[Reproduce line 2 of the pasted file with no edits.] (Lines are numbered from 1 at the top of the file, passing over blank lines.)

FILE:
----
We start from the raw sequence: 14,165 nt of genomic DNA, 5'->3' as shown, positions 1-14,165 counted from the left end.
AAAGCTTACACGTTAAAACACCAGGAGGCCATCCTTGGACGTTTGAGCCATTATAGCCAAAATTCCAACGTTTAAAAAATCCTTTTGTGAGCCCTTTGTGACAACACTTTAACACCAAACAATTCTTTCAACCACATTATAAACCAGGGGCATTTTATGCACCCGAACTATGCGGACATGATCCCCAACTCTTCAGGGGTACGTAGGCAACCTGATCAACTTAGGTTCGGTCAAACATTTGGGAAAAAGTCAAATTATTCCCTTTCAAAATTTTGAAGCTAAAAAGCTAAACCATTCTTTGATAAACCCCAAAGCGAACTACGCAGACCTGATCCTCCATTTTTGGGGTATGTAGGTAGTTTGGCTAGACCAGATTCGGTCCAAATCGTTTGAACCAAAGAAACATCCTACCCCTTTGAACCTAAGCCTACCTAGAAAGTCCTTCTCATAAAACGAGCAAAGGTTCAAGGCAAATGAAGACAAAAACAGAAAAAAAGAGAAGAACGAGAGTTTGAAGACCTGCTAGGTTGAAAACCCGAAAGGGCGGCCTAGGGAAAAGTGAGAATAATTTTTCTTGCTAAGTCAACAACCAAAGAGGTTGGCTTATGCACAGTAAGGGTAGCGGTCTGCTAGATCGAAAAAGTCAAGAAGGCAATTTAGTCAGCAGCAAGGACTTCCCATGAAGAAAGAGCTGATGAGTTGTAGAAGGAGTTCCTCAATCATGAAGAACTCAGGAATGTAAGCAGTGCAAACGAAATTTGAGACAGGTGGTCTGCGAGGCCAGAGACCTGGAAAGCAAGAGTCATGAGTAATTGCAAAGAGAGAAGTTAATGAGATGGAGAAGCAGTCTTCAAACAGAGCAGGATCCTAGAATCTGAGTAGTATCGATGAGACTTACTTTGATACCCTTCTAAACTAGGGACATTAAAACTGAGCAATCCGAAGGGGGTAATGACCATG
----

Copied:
AAAGCTTACACGTTAAAACACCAGGAGGCCATCCTTGGACGTTTGAGCCATTATAGCCAAAATTCCAACGTTTAAAAAATCCTTTTGTGAGCCCTTTGTGACAACACTTTAACACCAAACAATTCTTTCAACCACATTATAAACCAGGGGCATTTTATGCACCCGAACTATGCGGACATGATCCCCAACTCTTCAGGGGTACGTAGGCAACCTGATCAACTTAGGTTCGGTCAAACATTTGGGAAAAAGTCAAATTATTCCCTTTCAAAATTTTGAAGCTAAAAAGCTAAACCATTCTTTGATAAACCCCAAAGCGAACTACGCAGACCTGATCCTCCATTTTTGGGGTATGTAGGTAGTTTGGCTAGACCAGATTCGGTCCAAATCGTTTGAACCAAAGAAACATCCTACCCCTTTGAACCTAAGCCTACCTAGAAAGTCCTTCTCATAAAACGAGCAAAGGTTCAAGGCAAATGAAGACAAAAACAGAAAAAAAGAGAAGAACGAGAGTTTGAAGACCTGCTAGGTTGAAAACCCGAAAGGGCGGCCTAGGGAAAAGTGAGAATAATTTTTCTTGCTAAGTCAACAACCAAAGAGGTTGGCTTATGCACAGTAAGGGTAGCGGTCTGCTAGATCGAAAAAGTCAAGAAGGCAATTTAGTCAGCAGCAAGGACTTCCCATGAAGAAAGAGCTGATGAGTTGTAGAAGGAGTTCCTCAATCATGAAGAACTCAGGAATGTAAGCAGTGCAAACGAAATTTGAGACAGGTGGTCTGCGAGGCCAGAGACCTGGAAAGCAAGAGTCATGAGTAATTGCAAAGAGAGAAGTTAATGAGATGGAGAAGCAGTCTTCAAACAGAGCAGGATCCTAGAATCTGAGTAGTATCGATGAGACTTACTTTGATACCCTTCTAAACTAGGGACATTAAAACTGAGCAATCCGAAGGGGGTAATGACCATG